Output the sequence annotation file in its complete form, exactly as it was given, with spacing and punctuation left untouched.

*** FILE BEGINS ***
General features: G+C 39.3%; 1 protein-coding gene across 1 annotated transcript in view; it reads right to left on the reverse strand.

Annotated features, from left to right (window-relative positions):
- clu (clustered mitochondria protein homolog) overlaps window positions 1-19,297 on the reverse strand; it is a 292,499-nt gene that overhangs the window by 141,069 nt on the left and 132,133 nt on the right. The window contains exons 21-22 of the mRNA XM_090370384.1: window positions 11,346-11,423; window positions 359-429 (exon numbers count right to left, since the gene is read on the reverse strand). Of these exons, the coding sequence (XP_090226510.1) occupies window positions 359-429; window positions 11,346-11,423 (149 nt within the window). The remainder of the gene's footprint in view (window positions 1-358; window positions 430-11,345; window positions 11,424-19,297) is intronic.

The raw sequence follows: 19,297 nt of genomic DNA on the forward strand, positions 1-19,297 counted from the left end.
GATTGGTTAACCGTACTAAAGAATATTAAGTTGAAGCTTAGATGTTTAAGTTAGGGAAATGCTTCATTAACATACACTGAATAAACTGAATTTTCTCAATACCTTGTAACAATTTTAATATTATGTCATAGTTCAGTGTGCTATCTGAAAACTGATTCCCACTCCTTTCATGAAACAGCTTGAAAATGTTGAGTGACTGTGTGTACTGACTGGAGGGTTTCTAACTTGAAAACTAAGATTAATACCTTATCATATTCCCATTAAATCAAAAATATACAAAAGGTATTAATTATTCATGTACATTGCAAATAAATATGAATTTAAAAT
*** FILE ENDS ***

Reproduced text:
General features: G+C 39.3%; 1 protein-coding gene across 1 annotated transcript in view; it reads right to left on the reverse strand.

Annotated features, from left to right (window-relative positions):
- clu (clustered mitochondria protein homolog) overlaps window positions 1-19,297 on the reverse strand; it is a 292,499-nt gene that overhangs the window by 141,069 nt on the left and 132,133 nt on the right. The window contains exons 21-22 of the mRNA XM_090370384.1: window positions 11,346-11,423; window positions 359-429 (exon numbers count right to left, since the gene is read on the reverse strand). Of these exons, the coding sequence (XP_090226510.1) occupies window positions 359-429; window positions 11,346-11,423 (149 nt within the window). The remainder of the gene's footprint in view (window positions 1-358; window positions 430-11,345; window positions 11,424-19,297) is intronic.

The raw sequence follows: 19,297 nt of genomic DNA on the forward strand, positions 1-19,297 counted from the left end.
GATTGGTTAACCGTACTAAAGAATATTAAGTTGAAGCTTAGATGTTTAAGTTAGGGAAATGCTTCATTAACATACACTGAATAAACTGAATTTTCTCAATACCTTGTAACAATTTTAATATTATGTCATAGTTCAGTGTGCTATCTGAAAACTGATTCCCACTCCTTTCATGAAACAGCTTGAAAATGTTGAGTGACTGTGTGTACTGACTGGAGGGTTTCTAACTTGAAAACTAAGATTAATACCTTATCATATTCCCATTAAATCAAAAATATACAAAAGGTATTAATTATTCATGTACATTGCAAATAAATATGAATTTAAAAT